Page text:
Knitting finish! and another Forest Park hike –

May 22, 2020

For the third week in a row we went to Forest Park on Portland’s west side to hike. We chose the segment of the Wildwood Trail from Germantown Road to Springville Road, looping back to where we started via Leif Erickson Drive and the Cannon Trail (5.6 miles, 500 feet, hike #41 for 2020.) There was a 20% chance of rain for the day – I think we got all of it during our hike. The last time I hiked in this much rain I was in a rainforest in New Zealand! 

DSC01015

We began our hike in the rain.

DSC01016

A cedar dripping with rain and moss.

DSC01023

There were some sun breaks.

DSC01033

Returning down the wide, social distance friendly, Leif Erickson Drive.

DSC01027

Robins were hopping along the trail.

DSC01031

DSC01035

Honeysuckle blooming along the Cannon Trail.

DSC01241

Thoughts of New Zealand!

Knitting Finish!

The Which Came First? shawl by designer Cheri Clark used three full skeins (1260 yards) of Malabrigo Mechita in the Piedras color way! I will be mailing this to my daughter, who chose the yarn when I saw her in January.

IMG_0895

IMG_0887

From bottom to top, eggs (eyelets), chicken feet, chicken wire.

IMG_0921

Remains of the three skeins of yarn.

Garden and neighborhood:

IMG_0897

Penstemon blooming in our front yard.

Two kinds of poppies in the neighborhood:

IMG_0899

California poppies

IMG_0901

Oriental poppies

More words of encouragement on a local Poetry Post:

IMG_0900

Forest Park

Friday May 8, 2020 Wildwood Trail

We hiked out and back, from the Germantown Road trailhead to a little ways up the BPA Road. It was wonderful to be able to hike a good distance on an actual trail. The forest was beautiful, wildflowers were blooming, and we got an unexpected view of two mountains at our turnaround point.

DSC00890DSC00932

DSC00913DSC00929

DSC00938

Mt Rainier and Mt St Helens on view from the power line road

DSC00937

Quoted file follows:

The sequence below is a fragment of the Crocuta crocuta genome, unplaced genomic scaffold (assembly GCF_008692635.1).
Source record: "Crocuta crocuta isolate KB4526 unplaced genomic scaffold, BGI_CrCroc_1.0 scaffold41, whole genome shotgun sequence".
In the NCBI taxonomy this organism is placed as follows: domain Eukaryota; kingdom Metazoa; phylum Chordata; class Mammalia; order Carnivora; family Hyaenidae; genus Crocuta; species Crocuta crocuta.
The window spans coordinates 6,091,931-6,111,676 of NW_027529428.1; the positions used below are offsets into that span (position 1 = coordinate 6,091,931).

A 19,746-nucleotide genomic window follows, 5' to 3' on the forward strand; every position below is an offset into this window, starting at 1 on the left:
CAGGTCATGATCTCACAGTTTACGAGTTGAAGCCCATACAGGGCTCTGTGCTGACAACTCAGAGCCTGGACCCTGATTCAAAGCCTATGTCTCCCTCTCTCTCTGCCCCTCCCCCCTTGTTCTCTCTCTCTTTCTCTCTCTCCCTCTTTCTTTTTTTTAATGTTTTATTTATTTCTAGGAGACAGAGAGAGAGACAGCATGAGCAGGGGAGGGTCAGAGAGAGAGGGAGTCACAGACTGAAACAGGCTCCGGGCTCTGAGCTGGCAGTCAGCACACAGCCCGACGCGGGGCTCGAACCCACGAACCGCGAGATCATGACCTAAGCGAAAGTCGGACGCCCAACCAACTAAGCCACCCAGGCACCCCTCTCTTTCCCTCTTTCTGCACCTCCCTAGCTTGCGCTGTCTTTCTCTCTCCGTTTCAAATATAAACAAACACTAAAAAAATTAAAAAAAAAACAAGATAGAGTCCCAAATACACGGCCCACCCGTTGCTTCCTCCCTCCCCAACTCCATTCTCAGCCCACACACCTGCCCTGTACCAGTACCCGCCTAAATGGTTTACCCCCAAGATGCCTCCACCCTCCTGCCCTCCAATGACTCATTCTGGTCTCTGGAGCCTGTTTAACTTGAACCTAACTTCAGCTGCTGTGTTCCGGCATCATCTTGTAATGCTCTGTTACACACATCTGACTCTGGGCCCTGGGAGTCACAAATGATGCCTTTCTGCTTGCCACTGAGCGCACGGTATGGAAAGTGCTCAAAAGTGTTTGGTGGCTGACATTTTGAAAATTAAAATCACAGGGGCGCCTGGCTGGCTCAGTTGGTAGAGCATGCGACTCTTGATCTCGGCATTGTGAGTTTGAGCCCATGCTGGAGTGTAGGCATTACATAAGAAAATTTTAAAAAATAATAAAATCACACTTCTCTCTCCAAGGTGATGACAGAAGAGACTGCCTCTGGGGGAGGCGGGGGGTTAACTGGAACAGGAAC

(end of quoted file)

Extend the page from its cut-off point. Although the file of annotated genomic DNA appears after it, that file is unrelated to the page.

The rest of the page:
We decided to hike with masks and careful distance mode, in Forest Park, a huge city park in the hills west of Portland. We don’t often hike here because it is across town, and we usually drive a little farther to go to the Columbia River Gorge. It is one of the few trails close to us that is open, and friends reported that they felt safe on their hike there. The Wildwood Trail is 30 miles long. I hope to complete all the segments over time. Hike #39, 6.4 miles, 1060 feet.

Flowers in the neighborhood

IMG_0748

native iris

IMG_0750

red clover

IMG_0799

rhododendron

Knitting

IMG_0829

One of the sleeves cooperated and the other did not. Maybe next week…

A sad week. We lost a family member to a long standing illness (not Covid). He lives far enough away, that given the pandemic circumstances, we can’t go and be with his family. The key people that need to be together are together, but it is difficult to participate from afar. I will be thinking of him when we go for our next forest walk, because he was a man of the forest.

Peninsula Park Rose Garden

 

April 23, 2020 – Another urban hike-

We walked to the Peninsula Park Rose Garden through northeast Portland. Neighborhood gardens are bursting with flowers, but it was much too early for the rose garden.

DSC00778

It is pink snow season in Portland! (cherry blossoms)

DSC00780

DSC00834

These red and white camellias reminded me of the “Painting the roses red!” scene from Through the Looking Glass and What Alice Found There.

Our route took us through the Alberta Arts neighborhood where personal artistic expression is abundant!

We finally reached the Peninsula Park Rose Garden after walking about 4 miles. 

DSC00830

The rose garden was built in 1913.

DSC00800

The rose beds are sunken below street level.

DSC00801

Peonies near the entrance were the brightest color there today.

DSC00808

Brickwork paths.

DSC00810DSC00813

DSC00820

The gazebo

DSC00824

The only blooming roses.

DSC00823

DSC00829

Looking west across the rose garden.

Image 4-23-20 at 10.43 PM (1)

Hike #37, 8.4 miles, 200 feet. We are hoping to find a dirt trail nearby to walk next week – the cement is very hard on my poor arthritic feet, as I am trying to keep my fitness levels up for the duration…

Knitting

DSC00837

I finished the ‘eggs’ and the ‘chicken feet’ on the Which Came First shawl. On to the ‘chicken wire’!

PS. Happy 3rd Blogiversary to me – I published my first post in April of 2017!

 

Rocky Butte

Another week of Pandemic, another urban volcano hike, new spring blooms, a bit of crafting, and some good advice from George Washington.

April 16, 2020 – Hike of the Week

Rocky Butte is another Boring Volcanic Field volcano in Portland. We walked there from the Rose City Golf course, and had a great view of the High Cascades Peaks, with a coyote sighting along the way.

Image 4-22-20 at 10.09 AM

After walking flat city streets, we began the uphill climb on Rocky Butte Road.

DSC00700

A coyote, crossing the road ahead.

DSC00701

The coyote continued up into the forest.

DSC00702

Meanwhile, we walked up the road and through the tunnel.

DSC00705

The road, tunnel, and stone walls were built in the 1930’s as part of a WPA post-depression infrastructure project.